"The Card-Krueger work is essentially correct: the minimum wage at levels observed in the United States has had little or no effect on employment. At the minimum, the book has changed the burden of proof in debates over the minimum, from those who stressed the potential distributional benefits of the minimum to those who stress the potential employment losses."--Richard B. Freeman, Journal of Economic Perspectives

    "Card and Krueger didn't just question the conventional wisdom; they attacked it in a novel and powerful way. Instead of concocting a mathematical model and `testing' it with advanced statistical techniques, which is what most economists call research, they decided to test the theory in the real world. . . . The work of Card and Krueger was worth a hundred theoretical models in The American Economic Review."--John Cassidy, The New Yorker

    "David Card and Alan Krueger have written a book that represents a phenomenal amount of careful and honest research and that will be a classic in the minimum wage literature and also in the broader field of empirical labor economics.... A model of how to do good believable research, this book will be influential for a long time."--Paul Osterman, Industrial and Labor Relations Review

    "Clearly, this book should be read by any economist who wants to stay abreast of substantive, high level debates within the profession.... The book already has assumed an important position within the field of labor economics, and significant research in years to come is likely to revolve around its principle thesis."--K. A. Couch, Journal of Economics
    Card, D. and Krueger, A.B.: Myth and Measurement: The New Economics of the Minimum Wage.
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  9. #339
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    Re: Income tax; Flat tax; National Sales tax; No tax

    Quote Originally Posted by rally2xs View Post
    Supposing this is true, is it a good thing to simply "have more jobs?" I mean, I found a pay stub from one of my Dad's jobs during the 30's depression. He was making 38 cents an hour. Would it be a good thing to simply remove the minimum wage, and allow employers to beat up workers like that again?

    So, you've got full employment - I mean something like 2.9% jobless rate - and... nobody's got any money left over to buy new cars, big-screen TV's, maybe not even an Ipod. Maybe people are demanding that their workplace install showers, so they can get cleaned up before they go to work, because there's no shower where they live, which is under the railroad bridge on the other side of town.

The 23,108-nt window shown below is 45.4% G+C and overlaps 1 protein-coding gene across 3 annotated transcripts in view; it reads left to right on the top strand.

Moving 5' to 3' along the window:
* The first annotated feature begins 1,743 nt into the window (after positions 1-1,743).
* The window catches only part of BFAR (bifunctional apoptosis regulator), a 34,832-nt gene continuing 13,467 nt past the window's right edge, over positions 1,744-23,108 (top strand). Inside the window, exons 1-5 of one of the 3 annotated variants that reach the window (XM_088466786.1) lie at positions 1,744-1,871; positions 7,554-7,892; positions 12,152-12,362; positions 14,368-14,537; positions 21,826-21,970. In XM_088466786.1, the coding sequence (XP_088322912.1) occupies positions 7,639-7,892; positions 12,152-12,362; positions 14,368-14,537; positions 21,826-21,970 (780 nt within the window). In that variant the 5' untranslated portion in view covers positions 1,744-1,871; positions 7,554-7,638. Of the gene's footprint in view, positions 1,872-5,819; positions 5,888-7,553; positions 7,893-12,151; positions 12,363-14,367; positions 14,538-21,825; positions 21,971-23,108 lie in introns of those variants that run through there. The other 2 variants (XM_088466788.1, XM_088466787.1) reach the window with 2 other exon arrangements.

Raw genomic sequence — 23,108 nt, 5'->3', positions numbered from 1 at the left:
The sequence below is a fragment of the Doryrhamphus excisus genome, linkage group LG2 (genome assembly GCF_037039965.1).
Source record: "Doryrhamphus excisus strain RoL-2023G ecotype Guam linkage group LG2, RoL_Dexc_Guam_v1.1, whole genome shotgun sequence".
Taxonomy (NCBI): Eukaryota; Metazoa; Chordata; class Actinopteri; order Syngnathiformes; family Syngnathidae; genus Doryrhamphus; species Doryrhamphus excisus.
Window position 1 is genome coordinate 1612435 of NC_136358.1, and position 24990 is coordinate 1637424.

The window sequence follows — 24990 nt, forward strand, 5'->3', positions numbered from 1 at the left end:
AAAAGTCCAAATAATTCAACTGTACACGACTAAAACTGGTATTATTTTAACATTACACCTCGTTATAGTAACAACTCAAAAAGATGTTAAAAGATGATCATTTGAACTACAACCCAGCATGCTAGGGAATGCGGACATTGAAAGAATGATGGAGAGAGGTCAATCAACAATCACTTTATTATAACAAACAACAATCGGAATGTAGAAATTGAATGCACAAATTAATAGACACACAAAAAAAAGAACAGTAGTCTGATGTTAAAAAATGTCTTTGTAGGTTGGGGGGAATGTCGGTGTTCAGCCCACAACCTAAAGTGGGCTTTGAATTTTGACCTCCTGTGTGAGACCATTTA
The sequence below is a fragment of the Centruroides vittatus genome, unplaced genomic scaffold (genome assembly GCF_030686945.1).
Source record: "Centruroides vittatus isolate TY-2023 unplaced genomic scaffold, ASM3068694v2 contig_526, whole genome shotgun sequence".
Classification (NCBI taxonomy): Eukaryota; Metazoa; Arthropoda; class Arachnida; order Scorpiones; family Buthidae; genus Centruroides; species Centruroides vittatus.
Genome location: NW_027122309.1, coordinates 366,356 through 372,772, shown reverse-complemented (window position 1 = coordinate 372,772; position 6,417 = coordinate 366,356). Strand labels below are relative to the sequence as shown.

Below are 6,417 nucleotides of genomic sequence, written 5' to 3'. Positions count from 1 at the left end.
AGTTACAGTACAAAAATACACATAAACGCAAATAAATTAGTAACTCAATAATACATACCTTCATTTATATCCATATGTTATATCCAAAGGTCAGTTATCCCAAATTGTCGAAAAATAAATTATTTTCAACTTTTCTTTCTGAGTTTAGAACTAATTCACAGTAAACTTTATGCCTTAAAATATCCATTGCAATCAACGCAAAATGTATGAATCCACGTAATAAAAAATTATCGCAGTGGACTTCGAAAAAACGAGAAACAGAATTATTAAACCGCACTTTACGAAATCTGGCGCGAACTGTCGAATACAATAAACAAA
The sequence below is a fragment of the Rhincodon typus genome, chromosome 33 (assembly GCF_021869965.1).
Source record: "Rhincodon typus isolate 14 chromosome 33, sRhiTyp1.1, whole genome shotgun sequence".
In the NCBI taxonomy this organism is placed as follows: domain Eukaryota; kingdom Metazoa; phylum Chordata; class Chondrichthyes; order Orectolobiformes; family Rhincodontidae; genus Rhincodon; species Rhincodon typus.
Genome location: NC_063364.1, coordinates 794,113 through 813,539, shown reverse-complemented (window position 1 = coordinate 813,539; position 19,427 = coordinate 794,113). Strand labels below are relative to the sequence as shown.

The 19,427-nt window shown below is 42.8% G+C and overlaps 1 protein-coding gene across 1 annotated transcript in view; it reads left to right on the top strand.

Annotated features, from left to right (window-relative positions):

There's something to be said, I think, for making it illegal to beat up workers with predatory wages anywhere in the USA. If you can't pay someone $7.50 an hour, then maybe the enterprise you have in mind isn't really worth doing.
    Indeed, the minimum wage helped create a middle class.

    "We are morally outraged by the number of people living in poverty in the United States, and believe that now is the time to give hard-working low-wage workers a raise and take the first step toward a true living wage for America's workers… We appreciate the commitment made by the leadership of the 110th Congress to address the woefully inadequate federal minimum wage. We will continue to raise our voices on behalf of "the least of these" and proclaim that a job should keep you out of poverty, not keep you in it”— The Most Rev. Katharine Jefferts Schori, Presiding Bishop, The Episcopal Church; The Reverend Dr. Stan Hastey, Executive Director, The Alliance of Baptists; The Reverend Dr. Clifton Kirkpatrick Stated Clerk, The General Assembly of the Presbyterian Church (U.S.A.); Bishop Roy Riley, Chair, The Evangelical Lutheran Church Conference of Bishops; and one thousand other U.S. religious leaders (January 8, 2007)

    “The federal minimum wage increase of 1996/97 was followed by the best low-wage labor market outcomes in decades. When that proposed increase was under discussion, opponents predicted massive job losses among those affected by the increase... Instead, the employment rates of the least advantaged workers soared to unprecedented levels, poverty rates fell to historic lows, particularly for minority populations, the least skilled workers, and single mothers. Low wages rose in step with productivity growth for the first time in almost thirty years. Note that I do not claim that the federal minimum wage increase was solely responsible for these outcomes… But Congress should take note: the 1996/97 increase complemented these conditions; it did not preclude them.” –Jared Bernstein, Economist, Economic Policy Institute (January 10, 2007)

    "We all lose when American workers are underpaid. Whether as business owners or employees, women have a significant stake in providing for their families and their communities. More than a quarter of all working women hold service, production, transportation and material moving occupations, which are often subject to low pay, minimum wage earnings. The majority of women are living without a spouse. By not paying workers a living wage, we assure that a mother working hard to support her family will not be able to make ends meet." - Margot Dorfman, CEO, the U.S. Women's Chamber of Commerce (January 29, 2007)"
    Fair Minimum Wage Act of 2007 | TheMiddleClass.org
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  10. #340
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    Re: Income tax; Flat tax; National Sales tax; No tax

    Quote Originally Posted by Catawba View Post
    It used to be the general consensus that the earth was flat as well.

    David Card and Alan B. Krueger have already made national news with their pathbreaking research on the minimum wage.
    And since they've concluded that minimum wage doesn't lead to unemployment, why aren't they advocating that minimum wage be raised to $250,000 a year?